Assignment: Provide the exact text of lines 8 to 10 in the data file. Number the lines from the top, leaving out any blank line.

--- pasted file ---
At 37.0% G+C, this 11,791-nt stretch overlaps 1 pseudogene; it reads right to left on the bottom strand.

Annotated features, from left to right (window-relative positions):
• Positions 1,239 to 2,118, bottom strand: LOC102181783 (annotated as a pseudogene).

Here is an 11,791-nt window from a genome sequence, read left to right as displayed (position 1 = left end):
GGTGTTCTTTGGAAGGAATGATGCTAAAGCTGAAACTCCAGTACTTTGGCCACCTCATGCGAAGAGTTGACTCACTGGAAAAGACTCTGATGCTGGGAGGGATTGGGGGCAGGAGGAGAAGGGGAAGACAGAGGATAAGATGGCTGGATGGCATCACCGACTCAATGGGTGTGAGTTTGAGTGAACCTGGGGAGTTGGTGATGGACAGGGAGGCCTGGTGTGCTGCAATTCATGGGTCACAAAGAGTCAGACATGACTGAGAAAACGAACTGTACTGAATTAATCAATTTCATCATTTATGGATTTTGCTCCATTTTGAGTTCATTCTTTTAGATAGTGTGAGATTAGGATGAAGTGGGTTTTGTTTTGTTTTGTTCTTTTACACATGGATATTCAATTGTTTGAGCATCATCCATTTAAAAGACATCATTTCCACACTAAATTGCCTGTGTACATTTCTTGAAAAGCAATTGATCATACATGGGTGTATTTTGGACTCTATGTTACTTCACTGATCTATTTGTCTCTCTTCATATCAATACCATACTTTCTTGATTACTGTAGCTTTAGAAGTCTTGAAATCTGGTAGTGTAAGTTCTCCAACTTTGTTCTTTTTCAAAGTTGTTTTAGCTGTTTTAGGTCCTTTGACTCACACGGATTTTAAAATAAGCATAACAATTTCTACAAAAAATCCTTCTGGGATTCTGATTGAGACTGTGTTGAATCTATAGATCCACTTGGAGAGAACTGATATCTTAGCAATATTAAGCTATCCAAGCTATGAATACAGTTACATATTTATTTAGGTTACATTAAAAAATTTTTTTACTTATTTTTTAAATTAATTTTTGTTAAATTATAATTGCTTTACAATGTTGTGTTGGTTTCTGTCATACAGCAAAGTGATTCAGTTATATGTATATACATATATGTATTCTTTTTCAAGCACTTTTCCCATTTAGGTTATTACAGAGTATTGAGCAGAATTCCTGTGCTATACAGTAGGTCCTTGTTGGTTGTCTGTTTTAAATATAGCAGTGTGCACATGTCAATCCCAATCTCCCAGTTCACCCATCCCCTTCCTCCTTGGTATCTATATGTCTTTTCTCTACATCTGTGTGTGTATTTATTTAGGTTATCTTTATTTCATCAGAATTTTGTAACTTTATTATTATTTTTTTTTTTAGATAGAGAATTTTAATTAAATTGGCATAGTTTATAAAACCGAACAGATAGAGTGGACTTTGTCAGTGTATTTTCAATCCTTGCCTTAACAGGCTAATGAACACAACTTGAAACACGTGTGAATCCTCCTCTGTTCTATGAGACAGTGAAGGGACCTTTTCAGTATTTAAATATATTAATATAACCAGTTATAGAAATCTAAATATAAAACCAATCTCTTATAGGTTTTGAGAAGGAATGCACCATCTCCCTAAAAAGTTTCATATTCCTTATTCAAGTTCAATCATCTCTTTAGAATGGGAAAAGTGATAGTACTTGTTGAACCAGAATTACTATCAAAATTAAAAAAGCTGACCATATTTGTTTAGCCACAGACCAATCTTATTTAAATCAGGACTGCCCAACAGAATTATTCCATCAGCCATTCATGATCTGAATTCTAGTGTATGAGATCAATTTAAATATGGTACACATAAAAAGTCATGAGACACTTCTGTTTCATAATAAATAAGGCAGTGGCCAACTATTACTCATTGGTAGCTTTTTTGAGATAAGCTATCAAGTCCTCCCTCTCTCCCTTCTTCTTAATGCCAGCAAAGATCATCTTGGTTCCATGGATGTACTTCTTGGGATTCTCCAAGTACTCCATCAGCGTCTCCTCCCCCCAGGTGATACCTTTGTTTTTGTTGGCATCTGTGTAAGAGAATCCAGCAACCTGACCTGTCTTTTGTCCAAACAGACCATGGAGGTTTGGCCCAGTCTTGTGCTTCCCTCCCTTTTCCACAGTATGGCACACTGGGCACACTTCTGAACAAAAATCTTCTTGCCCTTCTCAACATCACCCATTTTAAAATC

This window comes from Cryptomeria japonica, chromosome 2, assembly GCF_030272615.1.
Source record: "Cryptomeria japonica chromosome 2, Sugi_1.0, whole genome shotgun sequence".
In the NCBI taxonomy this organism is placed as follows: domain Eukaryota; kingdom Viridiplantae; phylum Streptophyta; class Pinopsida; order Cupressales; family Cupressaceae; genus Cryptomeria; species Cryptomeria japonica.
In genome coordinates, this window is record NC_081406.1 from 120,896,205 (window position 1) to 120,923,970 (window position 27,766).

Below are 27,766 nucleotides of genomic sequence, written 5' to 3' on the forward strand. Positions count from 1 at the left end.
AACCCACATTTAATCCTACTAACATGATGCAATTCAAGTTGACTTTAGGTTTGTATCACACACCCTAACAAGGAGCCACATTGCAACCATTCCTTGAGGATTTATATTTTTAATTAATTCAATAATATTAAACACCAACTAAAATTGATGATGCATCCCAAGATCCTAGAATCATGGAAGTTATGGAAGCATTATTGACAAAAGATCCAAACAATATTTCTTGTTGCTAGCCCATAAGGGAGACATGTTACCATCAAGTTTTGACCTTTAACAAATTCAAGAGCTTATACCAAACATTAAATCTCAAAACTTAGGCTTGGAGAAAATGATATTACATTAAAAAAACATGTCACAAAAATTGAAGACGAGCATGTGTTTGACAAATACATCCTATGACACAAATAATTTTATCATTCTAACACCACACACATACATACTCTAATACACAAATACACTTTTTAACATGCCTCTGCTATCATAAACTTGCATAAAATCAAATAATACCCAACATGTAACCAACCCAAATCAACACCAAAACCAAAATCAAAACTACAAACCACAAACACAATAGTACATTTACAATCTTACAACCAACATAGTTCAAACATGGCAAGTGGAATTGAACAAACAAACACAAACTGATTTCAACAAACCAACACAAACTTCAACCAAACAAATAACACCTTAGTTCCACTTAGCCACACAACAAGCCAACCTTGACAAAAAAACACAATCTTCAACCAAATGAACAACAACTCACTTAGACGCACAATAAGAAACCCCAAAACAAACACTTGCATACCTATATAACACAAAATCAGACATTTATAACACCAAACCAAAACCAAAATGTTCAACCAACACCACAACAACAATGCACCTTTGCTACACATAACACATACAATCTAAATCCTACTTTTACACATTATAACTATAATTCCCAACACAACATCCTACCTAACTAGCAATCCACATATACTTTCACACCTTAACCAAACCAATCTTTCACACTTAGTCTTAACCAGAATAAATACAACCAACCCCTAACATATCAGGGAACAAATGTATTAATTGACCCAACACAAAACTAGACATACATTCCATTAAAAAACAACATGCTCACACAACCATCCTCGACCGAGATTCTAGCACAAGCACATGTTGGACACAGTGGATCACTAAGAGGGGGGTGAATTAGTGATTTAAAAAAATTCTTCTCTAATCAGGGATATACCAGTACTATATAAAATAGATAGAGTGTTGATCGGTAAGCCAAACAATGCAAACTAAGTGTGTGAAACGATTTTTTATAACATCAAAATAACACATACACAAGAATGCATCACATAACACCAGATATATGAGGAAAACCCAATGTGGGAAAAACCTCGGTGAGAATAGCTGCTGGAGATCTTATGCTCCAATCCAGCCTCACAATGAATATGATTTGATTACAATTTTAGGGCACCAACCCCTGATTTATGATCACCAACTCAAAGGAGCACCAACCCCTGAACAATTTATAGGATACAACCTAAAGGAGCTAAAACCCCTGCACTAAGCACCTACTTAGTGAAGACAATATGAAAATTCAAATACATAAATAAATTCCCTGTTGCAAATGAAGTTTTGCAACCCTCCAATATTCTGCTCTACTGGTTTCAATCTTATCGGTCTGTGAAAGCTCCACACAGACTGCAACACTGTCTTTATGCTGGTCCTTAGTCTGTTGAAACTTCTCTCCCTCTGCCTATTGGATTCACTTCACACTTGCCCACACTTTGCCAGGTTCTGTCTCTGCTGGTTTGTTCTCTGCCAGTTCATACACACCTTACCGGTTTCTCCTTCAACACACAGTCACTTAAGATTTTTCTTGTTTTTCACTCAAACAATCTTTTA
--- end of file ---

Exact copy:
In the NCBI taxonomy this organism is placed as follows: domain Eukaryota; kingdom Viridiplantae; phylum Streptophyta; class Pinopsida; order Cupressales; family Cupressaceae; genus Cryptomeria; species Cryptomeria japonica.
In genome coordinates, this window is record NC_081406.1 from 120,896,205 (window position 1) to 120,923,970 (window position 27,766).

Below are 27,766 nucleotides of genomic sequence, written 5' to 3' on the forward strand. Positions count from 1 at the left end.